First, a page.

Flashbacks have their uses, but they produce a disruptive effect when triggered in the middle of a scene, still more so when they contain flashbacks of their own. The idea here must be that the emotions revealed somehow feed in to the scene when it resumes. This would have a better chance of working if Selasi’s writing wasn’t so full of clumsy poetic effects: ‘Bodies. Familiar. She never told him how familiar, she is thinking, thoughts drifting as thoughts will in heat as one waits standing still with still time all around one, a space into which enters Past, seeing room.’ ‘The nucleus, of nuclear family fame – Future – with rings fanning out from the core, a new order, decentralised, disaggregated efforts to climb up the mountain each man for himself.’ Sometimes there are positive obstructions to understanding: ‘a way out of the hurting, for her, who is life-full, who lives and has always lived fully on earth, in the world, in and of it, not grounded nor grounding but ground, in her person, the canvas itself.’ It takes labour to deduce that ‘ground’ here isn’t a verbal form (from grind perhaps) but an article-denuded noun, and by then ‘wordplay’ seems too blithe a description for the dogged grinding through parts of speech.

The surprising thing is that all these formal and stylistic defects don’t do the book in. Ghana Must Go doesn’t come together as a family drama but it has plenty to say about being a first-generation African American. There’s a pronunciation guide at the beginning of the book so wonderfully patronising it may in fact be mocking the problems non-Africans have with names they consider exotic. If you’re called Taiye Selasi there must be many countries in which you are constantly required to spell and explain your name, which is bound to feel like defending your right to exist. So for instance ‘Babafemi’ is spelled out as ‘bah bah feh mee’ then has its rhythm described in terms of a familiar English word (‘as in absolutely’) in case that’s not enough help. Selasi gets some small revenge in the text, when Olu struggles to remember the name of Ling’s brother-in-law, which is ‘standard-issue Caucasian, like Brian or Tim, a Californian, beige hair and beige skin and beige trousers’.

Even with the disaster of Kweku’s desertion the Sai family makes its way in the world. Sadie is the closest the family has to an underachiever, and Sadie studies at Yale. Yet racism is part of the air they breathe, at home and abroad. (A taxi-driver in Ghana would rather be ferrying ‘some tense blond-haired couple’ than people who resemble him physically but have such obviously different lives.) Sadie sees herself as part of a generation, and a group, that has moved beyond definition by ethnicity:

For all of the hoopla about race, authentic blackness (which, as far as she’s concerned, confuses identity and musical preference), it is obvious to Sadie that all of them carry this patina of whiteness, or Wasp-ness more so: be they Black, Latin, Asian, they’re Ivy League strivers, they all start their comments with overdrawn ums, and they’ll all end up working in law firms or hospitals or consultancies or banks having majored in art. They are ethnically heterogeneous and culturally homogeneous, per force of exposure, osmosis, adolescence. She accepts this without anguish as the price of admission. She doesn’t want to be Caucasian.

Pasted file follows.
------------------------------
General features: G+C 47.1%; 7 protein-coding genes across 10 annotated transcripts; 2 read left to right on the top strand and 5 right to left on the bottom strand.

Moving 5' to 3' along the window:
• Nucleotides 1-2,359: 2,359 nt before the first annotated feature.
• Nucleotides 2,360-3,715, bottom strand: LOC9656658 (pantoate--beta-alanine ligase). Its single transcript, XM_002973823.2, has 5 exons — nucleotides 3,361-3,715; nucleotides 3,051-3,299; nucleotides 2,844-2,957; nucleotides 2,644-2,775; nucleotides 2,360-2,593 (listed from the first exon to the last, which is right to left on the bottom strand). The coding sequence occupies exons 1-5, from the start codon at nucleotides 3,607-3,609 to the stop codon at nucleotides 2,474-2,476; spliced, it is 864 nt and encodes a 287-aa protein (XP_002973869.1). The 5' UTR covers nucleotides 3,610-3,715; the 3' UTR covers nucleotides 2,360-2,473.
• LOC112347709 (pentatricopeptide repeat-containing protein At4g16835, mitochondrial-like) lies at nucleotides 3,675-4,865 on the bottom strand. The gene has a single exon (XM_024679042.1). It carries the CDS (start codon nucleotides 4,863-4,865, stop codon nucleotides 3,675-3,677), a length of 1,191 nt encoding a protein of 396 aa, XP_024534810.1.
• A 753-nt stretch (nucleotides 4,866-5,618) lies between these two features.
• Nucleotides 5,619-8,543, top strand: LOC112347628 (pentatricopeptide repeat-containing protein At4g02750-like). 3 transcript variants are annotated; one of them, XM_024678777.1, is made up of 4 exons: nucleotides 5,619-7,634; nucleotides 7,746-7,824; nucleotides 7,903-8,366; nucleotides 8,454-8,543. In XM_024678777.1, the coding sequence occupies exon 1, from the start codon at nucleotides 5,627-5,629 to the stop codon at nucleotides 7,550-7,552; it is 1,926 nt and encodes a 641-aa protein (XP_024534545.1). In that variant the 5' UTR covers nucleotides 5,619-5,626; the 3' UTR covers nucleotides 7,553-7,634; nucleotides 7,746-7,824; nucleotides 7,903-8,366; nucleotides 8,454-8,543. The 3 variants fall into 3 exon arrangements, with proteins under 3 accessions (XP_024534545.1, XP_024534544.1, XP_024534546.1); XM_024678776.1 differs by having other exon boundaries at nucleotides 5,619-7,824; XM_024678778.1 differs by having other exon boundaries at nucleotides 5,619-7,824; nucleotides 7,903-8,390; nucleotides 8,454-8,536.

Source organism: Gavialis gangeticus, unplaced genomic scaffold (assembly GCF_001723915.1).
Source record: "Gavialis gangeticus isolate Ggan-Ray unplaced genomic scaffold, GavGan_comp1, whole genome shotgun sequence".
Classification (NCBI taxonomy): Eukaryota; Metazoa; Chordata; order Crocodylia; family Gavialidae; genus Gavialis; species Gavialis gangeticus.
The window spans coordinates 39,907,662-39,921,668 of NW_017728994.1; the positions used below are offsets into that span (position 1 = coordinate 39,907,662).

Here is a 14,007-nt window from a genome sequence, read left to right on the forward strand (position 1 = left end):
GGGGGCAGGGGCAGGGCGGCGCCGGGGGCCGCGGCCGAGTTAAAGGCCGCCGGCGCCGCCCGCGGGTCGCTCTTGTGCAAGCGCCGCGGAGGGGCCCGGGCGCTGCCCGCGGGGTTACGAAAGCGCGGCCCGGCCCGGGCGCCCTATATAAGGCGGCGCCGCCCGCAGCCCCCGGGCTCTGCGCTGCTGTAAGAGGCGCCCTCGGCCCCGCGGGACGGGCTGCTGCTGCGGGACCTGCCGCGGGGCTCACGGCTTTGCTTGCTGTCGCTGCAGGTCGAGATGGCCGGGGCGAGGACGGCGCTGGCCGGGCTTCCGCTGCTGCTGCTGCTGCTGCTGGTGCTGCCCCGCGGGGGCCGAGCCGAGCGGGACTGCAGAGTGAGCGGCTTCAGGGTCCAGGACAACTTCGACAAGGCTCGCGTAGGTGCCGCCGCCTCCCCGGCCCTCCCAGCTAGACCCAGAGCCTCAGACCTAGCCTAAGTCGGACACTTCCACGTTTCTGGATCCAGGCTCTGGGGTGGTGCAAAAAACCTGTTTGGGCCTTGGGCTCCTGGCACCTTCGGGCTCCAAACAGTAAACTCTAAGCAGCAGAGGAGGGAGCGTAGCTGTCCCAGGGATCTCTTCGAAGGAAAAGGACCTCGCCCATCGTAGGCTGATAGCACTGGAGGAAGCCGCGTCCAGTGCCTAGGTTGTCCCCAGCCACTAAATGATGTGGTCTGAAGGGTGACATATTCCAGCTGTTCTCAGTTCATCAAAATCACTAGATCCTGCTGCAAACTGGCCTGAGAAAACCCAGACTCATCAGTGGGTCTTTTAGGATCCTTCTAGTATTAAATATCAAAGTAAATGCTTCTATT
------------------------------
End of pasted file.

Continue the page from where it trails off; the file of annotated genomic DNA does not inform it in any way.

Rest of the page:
If Sadie is comfortable with her skin tone she certainly feels differently (she’s bulimic) about the stocky build that isn’t logically a separable part of her inheritance. In dance class she was able to make her body perform but not conform visually: she

could do all the steps in her sleep, no mistakes, but had stood at the barre in a line that September and noticed the palette, the pinks and the whites, light brown hair, light brown wood, clean-straight lines in the sunlight, and noticed herself, neither long, straight, nor light … she was great at ballet but was no ballerina.

So she stopped. Sometimes cultural homogeneity isn’t enough.

Inherited characteristics are prized within the family, just not by the person who happens to possess them. Sadie covets the twins’ eye colour and Taiwo’s fashion-plate glamour, though Taiwo is conflicted about her looks – naturally enough, since they polarise the reactions of men and women alike. Being envied doesn’t give her immunity from little envies of her own. She delivers a pleasing semiotic rant about dreadlocks on campus:

Think about it. Barring Rastafarians, the real ones, religious ones, what kind of black girl grows locks? Black girls who go to predominantly white colleges, that’s who. Dreadlocks are black white-girl hair. A Black Power solution to a Bluest Eye problem: the desire to have long, swinging, ponytail hair. The braids take too long after a while, the extensions. But you still need a hairstyle for running in rain. Forget the secret benefit from affirmative action; this is the white woman’s privilege. Wet hair. Not to give a shit about rain on your blowout. I’m serious.

The routine gets an extra sweet and sour flavour by virtue of being performed for the entertainment of her older-white-man-academic-father-figure lover.

Kehinde, Taiwo’s twin, equally glamorous, develops a private mythology of racial distinctiveness that values ‘aboriginal intransigent’ features, marking ‘a people with a sticky set of genes’. The examples he gives include ‘Ethiopian eyes, Native American cheekbones’ and ‘the black hair/blue eyes of the Welsh’, a flattering stereotype that might not survive a weekend in Colwyn Bay. Inside the family the intransigent aboriginals are Olu and Sadie, representing their maternal (Yoruba) and paternal (Ga) ancestry respectively: ‘The face keeps repeating, the one face, over and over, across ages and oceans and lovers and wars, like a printmaker’s matrix, a good one, worth reusing … He envies them this. His siblings and their parents belong to a People, bear the stamp of belonging.’ Beauty confers many privileges, but identity isn’t one of them. He and Taiwo are the record not of a People but merely of people, ‘who one day happened to make love’.